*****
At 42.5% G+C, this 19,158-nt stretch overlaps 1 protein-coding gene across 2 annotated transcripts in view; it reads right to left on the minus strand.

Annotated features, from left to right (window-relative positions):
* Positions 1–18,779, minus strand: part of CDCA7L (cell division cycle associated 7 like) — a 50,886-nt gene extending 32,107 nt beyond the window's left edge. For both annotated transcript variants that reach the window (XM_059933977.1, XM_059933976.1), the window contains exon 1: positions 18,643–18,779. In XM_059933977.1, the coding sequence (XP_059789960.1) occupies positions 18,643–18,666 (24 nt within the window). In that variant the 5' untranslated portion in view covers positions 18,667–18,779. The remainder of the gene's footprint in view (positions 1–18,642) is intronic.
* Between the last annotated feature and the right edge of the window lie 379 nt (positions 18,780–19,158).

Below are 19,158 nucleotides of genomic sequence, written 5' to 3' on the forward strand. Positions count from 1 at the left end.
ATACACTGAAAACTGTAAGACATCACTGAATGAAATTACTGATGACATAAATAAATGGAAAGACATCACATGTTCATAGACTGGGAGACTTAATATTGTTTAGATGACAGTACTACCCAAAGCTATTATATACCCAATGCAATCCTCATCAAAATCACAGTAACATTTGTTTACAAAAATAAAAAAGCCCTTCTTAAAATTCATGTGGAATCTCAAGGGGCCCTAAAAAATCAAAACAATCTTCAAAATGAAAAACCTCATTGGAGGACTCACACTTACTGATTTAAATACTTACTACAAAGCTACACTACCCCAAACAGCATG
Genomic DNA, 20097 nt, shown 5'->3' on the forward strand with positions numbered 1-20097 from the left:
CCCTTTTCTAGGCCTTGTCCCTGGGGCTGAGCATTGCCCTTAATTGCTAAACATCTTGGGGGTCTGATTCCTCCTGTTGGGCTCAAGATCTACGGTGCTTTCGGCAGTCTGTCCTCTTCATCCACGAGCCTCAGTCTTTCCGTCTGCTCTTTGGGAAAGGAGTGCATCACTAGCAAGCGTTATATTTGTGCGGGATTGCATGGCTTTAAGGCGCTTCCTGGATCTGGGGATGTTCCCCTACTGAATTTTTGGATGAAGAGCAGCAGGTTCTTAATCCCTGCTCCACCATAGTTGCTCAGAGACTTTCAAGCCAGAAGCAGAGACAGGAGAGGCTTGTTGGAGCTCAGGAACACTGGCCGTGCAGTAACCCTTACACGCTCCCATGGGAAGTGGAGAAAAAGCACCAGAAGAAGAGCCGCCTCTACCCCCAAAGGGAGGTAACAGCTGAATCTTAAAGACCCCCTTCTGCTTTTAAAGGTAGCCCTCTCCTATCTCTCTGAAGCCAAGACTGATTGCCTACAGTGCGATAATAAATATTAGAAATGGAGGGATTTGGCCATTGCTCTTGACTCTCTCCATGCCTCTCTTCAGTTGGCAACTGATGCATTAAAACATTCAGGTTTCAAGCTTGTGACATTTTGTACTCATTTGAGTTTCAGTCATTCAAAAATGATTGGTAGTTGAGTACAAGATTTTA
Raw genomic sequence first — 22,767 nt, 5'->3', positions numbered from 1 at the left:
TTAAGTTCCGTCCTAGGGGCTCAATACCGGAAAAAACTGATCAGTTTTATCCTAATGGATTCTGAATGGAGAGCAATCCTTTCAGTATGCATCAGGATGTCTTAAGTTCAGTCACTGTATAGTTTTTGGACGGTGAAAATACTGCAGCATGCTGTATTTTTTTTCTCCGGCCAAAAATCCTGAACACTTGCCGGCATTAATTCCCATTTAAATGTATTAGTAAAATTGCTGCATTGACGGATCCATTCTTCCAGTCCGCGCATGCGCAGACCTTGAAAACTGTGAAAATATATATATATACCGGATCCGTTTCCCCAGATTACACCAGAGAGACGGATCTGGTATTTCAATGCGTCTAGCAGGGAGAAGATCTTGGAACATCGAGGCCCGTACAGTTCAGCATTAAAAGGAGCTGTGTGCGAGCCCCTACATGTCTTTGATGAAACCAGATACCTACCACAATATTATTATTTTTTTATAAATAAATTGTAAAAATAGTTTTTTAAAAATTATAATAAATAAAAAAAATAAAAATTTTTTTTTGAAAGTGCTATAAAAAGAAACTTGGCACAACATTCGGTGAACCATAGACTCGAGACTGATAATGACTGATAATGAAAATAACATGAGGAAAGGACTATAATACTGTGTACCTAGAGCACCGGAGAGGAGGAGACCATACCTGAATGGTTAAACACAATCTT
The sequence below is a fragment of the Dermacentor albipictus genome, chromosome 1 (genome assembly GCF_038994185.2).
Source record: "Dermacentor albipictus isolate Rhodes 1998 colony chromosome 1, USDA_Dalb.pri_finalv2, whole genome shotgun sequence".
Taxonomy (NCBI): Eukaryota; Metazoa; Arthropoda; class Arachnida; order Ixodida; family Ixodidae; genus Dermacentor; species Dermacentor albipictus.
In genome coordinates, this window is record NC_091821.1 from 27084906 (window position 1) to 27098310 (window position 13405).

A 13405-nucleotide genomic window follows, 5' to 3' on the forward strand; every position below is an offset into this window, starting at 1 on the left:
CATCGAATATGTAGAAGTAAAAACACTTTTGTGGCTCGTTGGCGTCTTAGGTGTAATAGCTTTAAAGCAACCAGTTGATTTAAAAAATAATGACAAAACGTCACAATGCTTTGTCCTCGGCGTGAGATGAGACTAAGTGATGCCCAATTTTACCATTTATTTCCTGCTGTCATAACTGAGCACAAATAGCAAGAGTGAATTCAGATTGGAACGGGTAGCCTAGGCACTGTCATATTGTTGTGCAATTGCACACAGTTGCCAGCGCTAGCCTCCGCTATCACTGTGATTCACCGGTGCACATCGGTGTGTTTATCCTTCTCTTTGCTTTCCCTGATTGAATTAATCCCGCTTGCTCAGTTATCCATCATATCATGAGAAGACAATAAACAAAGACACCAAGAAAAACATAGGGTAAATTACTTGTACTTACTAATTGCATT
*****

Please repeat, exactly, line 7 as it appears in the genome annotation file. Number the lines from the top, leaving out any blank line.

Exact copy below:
Genomic DNA, 20097 nt, shown 5'->3' on the forward strand with positions numbered 1-20097 from the left: